Segmented filamentous bacteria drive the acquisition of the TH17 phenotype in an antigen-specific manner; these findings begin to elucidate how gut-induced TH17 cells can contribute to distal organ-specific autoimmune disease.
In mice, it is possible to induce a psoriasis-like condition by applying imiquimod; here, the production of interleukin-23 that is stimulated by such skin inflammation is shown to depend on the interaction of nociceptors expressing the Nav1.8 and TRPV1 channels with skin-resident dendritic cells.
Ubiquitin, known for its role in post-translational modification of other proteins, undergoes post-translational modification itself; after a decrease in mitochondrial membrane potential, the kinase enzyme PINK1 phosphorylates ubiquitin at Ser 65, and the phosphorylated ubiquitin then interacts with ubiquitin ligase (E3) enzyme parkin, which is also phosphorylated by PINK1, and this process is sufficient for full activation of parkin enzymatic activity.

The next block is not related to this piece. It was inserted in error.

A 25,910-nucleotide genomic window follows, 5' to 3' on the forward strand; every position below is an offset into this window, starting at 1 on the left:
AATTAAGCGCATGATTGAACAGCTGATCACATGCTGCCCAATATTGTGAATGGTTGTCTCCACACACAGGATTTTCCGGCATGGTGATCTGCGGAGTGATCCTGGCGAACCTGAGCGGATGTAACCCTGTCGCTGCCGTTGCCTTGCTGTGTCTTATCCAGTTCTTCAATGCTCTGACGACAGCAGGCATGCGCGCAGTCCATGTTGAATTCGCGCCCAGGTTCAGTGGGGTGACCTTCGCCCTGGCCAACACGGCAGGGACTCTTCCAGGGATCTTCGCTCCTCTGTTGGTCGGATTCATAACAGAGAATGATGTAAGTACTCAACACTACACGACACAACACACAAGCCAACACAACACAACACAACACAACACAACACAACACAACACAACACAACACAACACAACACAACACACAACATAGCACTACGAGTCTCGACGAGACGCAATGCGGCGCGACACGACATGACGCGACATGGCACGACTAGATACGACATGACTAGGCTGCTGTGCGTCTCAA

Cancer cells often have extra centrosomes, a paradox considering the detrimental effect extra centrosomes usually have on cell division; a study of human cells reveals that extra centrosomes can promote cancer cell invasion phenotypes through a pathway involving increased microtubule nucleation and Rac1 activity.
A new mass-spectrometry method has been developed to obtain high-resolution spectra of folded proteins bound to lipids; using this technique as well as X-ray crystallography provides evidence for membrane protein conformational change as a result of lipid–protein interaction.